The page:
An old post worth reviewing: Warren Buffett on Diversification - 1966
I was reminded of Buffett's thoughts as I was once again thinking about optimal portfolio size for the "know something" investor. If you can consistently find ideas where you make 50% more when you are right than you lose when you are wrong, then even if you are right only 50% of the time, the Kelly Formula would say that you should be making 16.67% position sizes, or a total portfolio of 6 positions.
While I think those odds and payouts are pretty conservative for the investor that really puts in the work and has a developed a good process, even being more conservative and betting 1/2 Kelly would yield an optimal portfolio of just 12 positions. Considering most of us are looking for traits that give us better than 50/50 odds of being right, and potential upside vs. downside ratios much higher than the above example, I think a portfolio composed of 6-12 core positions also adds some protection for the difficulty, or impossibility, of estimating odds and precise payouts.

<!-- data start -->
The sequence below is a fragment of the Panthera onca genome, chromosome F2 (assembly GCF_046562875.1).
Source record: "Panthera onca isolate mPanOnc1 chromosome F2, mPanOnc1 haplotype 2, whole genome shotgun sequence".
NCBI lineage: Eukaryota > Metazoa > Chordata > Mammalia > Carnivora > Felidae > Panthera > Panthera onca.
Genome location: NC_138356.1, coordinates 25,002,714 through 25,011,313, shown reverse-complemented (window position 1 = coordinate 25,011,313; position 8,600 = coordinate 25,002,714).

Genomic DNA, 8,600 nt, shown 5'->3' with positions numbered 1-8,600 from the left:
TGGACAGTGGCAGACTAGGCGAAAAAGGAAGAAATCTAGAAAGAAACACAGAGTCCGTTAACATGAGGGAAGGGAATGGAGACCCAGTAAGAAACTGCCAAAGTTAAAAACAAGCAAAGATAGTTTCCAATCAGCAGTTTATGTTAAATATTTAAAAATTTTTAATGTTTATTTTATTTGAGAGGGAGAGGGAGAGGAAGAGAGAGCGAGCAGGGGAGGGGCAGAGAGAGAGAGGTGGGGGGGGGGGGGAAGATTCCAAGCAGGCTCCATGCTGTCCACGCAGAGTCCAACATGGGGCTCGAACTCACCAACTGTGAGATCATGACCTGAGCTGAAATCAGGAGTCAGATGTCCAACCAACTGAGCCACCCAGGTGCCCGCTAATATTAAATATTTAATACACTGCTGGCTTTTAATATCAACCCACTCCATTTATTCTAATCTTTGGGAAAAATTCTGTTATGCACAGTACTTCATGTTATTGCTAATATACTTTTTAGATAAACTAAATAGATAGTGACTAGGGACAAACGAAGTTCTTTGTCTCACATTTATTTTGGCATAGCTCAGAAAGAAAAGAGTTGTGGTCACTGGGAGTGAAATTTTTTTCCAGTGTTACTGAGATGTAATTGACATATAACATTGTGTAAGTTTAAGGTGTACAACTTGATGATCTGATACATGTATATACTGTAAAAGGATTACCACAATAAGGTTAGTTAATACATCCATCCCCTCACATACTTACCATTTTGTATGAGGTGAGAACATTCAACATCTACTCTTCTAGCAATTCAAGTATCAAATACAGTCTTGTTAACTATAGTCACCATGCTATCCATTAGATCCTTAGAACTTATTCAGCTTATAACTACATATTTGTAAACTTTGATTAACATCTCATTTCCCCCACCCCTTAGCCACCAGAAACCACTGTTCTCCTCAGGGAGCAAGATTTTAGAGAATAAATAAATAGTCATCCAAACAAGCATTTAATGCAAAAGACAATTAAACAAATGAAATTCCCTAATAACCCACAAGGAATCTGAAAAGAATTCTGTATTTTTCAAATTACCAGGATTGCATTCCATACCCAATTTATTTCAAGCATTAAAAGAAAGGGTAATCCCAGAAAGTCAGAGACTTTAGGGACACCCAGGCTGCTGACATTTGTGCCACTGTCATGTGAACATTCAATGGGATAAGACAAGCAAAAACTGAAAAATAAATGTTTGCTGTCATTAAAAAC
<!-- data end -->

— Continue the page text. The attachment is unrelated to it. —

Of course, the odds and payouts change as prices change, and certain things may be being bought or sold over time, which could lead to one having a few more positions. But if you are fully invested in things that meet the general purchase criteria for most value investors, and if you are willing to put in the significant effort required to deeply understand each investment, then a portfolio of 6-12 core holdings seems about right to me.
And I think the most common danger area with having this kind of concentration--among the things that one has some control over--is being wrong about the downside risk in each investment, and so that analysis is probably especially important. As Alice Schroeder wrote about Buffett: "He will pass on huge upside opportunities if he can't get downside protection..." Or as Howard Marks often says, if you avoid the losers the winners will take care of themselves.